Commentary

March 29, 2013

Promotion wisdom comes from retired chief

Pg-6-Daniels--photo
In my 40-plus years serving on both active duty and working as an Air Force civilian, one question seems to surface each time the promotion list is released. What does it take to get promoted? The question applies to our newest Airmen, NCOs and our senior NCOs.

Although each Airman’s experiences differ, I believe to get promoted you must become indispensable to your work center, squadron, group and wing. How does one become indispensable? There is no ironclad formula; however, please consider the following examples.

A new Airman completing his or her career development course and being upgraded makes them indispensable. A staff sergeant completing his or her Community College of the Air Force degree and then becoming an Air Education and Training Command instructor makes him or her indispensable. A master sergeant asked to become flight chief while waiting on the opportunity to become a production superintendent makes him or her indispensible.

The previous examples describe initiative and leaders at all stages of your career understand that initiative demonstrates potential and the Air Force promotes Airmen based on their potential.

So you are on your way to being indispensible. Is there anything else you could be doing? One misconception that many airmen believe is that one can’t get promoted on the first attempt. I can give you numerous examples of airmen being promoted the first time eligible. Does studying for promotion require sacrifice? Sure it does! My first attempt at staff sergeant failed because I did not study. I never made that mistake again.

What happens if you put in a super human promotion effort and still aren’t promoted? Can you become discouraged? Sure, but I would remind you that sometimes there are factors beyond your control such as a smaller AF-wide selection rate. Yet it’s been my experience that leaders are aware of your efforts and although not promoted still see your potential and give you additional opportunities to excel. These opportunities have a direct affect on your next performance rating and will help build a solid record for future promotion boards.

Additionally, Airmen should be seeking opportunities to advance their education. Of course it begins with completing your CCAF degree. Why a CCAF? When I was selected for promotion to senior master sergeant, 40 percent of my competitors did not have their CCAF degree. Not surprisingly, the notes from the promotion board were clear; they were looking for a degree that enhances the NCOs potential to serve in the next higher grade.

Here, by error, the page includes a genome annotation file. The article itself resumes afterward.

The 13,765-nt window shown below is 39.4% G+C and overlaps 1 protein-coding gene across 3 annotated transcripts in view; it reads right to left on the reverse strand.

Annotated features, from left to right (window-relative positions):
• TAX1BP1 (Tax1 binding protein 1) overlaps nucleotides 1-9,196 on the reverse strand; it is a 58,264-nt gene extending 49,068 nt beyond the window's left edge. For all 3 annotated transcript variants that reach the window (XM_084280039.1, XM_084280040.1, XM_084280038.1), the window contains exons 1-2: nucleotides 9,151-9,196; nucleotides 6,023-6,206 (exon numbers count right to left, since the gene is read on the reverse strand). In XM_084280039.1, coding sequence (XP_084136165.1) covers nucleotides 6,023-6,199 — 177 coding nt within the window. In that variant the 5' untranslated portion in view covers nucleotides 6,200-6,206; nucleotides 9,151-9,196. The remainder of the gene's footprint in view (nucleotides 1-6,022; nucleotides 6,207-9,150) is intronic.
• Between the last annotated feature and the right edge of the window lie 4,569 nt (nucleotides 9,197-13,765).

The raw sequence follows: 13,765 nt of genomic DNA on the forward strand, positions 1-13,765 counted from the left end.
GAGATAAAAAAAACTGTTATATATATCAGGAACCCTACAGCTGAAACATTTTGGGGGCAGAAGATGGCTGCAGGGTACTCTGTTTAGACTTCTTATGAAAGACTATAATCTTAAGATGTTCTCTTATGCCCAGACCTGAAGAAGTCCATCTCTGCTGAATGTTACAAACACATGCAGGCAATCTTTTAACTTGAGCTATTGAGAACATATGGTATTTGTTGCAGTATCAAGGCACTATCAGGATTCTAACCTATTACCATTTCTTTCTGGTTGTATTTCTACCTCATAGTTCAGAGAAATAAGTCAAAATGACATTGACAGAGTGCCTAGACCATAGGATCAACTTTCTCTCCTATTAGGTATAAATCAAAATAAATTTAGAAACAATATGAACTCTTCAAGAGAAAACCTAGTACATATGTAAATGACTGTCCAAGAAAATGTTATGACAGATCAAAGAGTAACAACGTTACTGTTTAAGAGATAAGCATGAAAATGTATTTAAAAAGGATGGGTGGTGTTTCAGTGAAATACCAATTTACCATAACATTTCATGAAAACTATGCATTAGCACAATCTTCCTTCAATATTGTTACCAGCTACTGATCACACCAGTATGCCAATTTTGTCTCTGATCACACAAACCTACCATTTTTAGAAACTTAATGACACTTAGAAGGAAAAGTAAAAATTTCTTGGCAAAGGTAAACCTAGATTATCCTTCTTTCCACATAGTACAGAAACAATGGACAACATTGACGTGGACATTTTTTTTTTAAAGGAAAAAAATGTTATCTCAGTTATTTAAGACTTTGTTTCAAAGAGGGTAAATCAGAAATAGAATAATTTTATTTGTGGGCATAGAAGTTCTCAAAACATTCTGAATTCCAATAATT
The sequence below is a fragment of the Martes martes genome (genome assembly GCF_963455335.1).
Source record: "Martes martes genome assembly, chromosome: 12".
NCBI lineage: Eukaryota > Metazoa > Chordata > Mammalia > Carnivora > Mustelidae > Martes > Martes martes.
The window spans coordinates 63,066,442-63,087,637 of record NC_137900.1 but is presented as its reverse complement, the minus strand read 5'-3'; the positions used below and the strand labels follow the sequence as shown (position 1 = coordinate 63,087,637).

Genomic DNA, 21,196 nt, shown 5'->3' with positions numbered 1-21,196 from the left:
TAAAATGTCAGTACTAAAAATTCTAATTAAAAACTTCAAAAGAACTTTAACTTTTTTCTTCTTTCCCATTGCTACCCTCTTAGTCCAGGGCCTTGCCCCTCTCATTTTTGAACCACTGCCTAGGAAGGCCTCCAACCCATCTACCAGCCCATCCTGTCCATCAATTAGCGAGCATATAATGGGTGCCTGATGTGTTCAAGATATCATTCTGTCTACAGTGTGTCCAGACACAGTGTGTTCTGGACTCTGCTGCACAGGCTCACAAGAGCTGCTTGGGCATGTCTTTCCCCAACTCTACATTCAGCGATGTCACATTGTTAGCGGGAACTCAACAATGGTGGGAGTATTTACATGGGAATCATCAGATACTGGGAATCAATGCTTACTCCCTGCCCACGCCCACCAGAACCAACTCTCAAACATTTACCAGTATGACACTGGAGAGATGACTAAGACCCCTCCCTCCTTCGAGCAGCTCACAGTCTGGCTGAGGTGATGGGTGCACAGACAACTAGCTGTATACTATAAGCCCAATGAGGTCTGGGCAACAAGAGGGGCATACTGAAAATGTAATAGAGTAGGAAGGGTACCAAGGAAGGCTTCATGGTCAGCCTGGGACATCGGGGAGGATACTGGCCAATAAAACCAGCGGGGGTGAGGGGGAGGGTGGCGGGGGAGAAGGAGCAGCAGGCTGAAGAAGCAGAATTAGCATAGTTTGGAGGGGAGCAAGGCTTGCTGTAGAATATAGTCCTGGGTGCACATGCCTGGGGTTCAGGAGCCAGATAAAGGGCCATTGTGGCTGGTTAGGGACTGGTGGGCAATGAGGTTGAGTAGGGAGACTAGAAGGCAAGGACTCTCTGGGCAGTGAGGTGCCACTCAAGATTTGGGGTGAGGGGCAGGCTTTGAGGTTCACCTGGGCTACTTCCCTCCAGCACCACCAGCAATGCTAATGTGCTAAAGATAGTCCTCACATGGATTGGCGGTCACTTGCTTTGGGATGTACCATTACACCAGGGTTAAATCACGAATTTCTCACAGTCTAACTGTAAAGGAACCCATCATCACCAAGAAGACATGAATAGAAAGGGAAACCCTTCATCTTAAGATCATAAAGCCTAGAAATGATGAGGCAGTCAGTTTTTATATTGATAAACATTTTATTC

There will also be times in your career the Air Force is going to provide you with additional education, whether technical training or professional military education. Take full advantage of these opportunities. The key is to be indispensible as you never know when someone opts out of training and they need a volunteer to fill the void — be that volunteer.

Finally, would I have done anything different to get promoted? Other than my preparation for staff sergeant, the answer is no. I didn’t worry that I had the right job for promotion; I just did my best at whatever job was given to me. By being indispensible the great jobs, the ones that test your metal and stretch your reach, will come to you.




All of this week's top headlines to your email every Friday.


 
 

 

Air Force News – February 27, 2015

California Aircrew from Minot Air Force Base, North Dakota, participated in a Marine Corps exercise Feb. 10 through 12 at Marine Corps Air Ground Combat Center ins Twentynine Palms by assisting with close-air support for ground units and providing air support for Integrated Training Exercise 2-15. Japan Emergency response personnel from Kadena Air Base, Torii...
 
 

Chaplain’s thoughts …

There are times in our lives which are marked by a flash of inspiration. Some coincidental event takes place that brings new insight or understanding. One such event happened for me this past fall at the funeral Mass of one of Luke’s longtime friends, Katie Gillen. Miss Katie served as our base librarian for many...
 
 

People First – February 27, 2015

Editor’s Note: The “People First” section is compiled from information from the Air Force Personnel Center, TRICARE, 56th Force Support Squadron, Airman and Family Readiness Flight, Veterans Affairs, the civilian personnel office and armed forces news services. For the complete story, click on the link in each title. Priorities of AF acquisition outlined at symposium...
 

 
DT_MAIN-PHOTO-150126-F-VN822-025

RMO Stakeholders keep eye on sky Pt. 2

Susan Gladstein Christian Black, 56th Range Management Office geographer, replaces the antenna on the Bender Springs weather station at the Barry M. Goldwater Range East. The new multidirectional antenna allows for a 360-degree...
 
 
Kingdom_Hearts_II_(PS2)

Fly Over: ‘Kingdom Hearts II’ and ‘Coaching Bad′

For Play Station II: ‘Kingdom Hearts II’ “Kingdom Hearts II” was released in 2005 for the Play Station 2 gaming console. The game is the sequel to “Kingdom Hearts” but the third in the series published by Square Eni...
 
 
18_150211-F-NQ441-87V

Full service wash …

Tech. Sgt. William Rotroff, 61st Aircraft Maintenance Unit F-35 dedicated crew chief, rinses an F-35 Lightning II joint strike fighter after it gets a scrubbing Feb. 11 at the Luke Air Force Base wash rack. Crew chiefs are trai...
 




0 Comments


Be the first to comment!


Leave a Reply

Your email address will not be published. Required fields are marked *

You may use these HTML tags and attributes: <a href="" title=""> <abbr title=""> <acronym title=""> <b> <blockquote cite=""> <cite> <code> <del datetime=""> <em> <i> <q cite=""> <strike> <strong>


Directory powered by Business Directory Plugin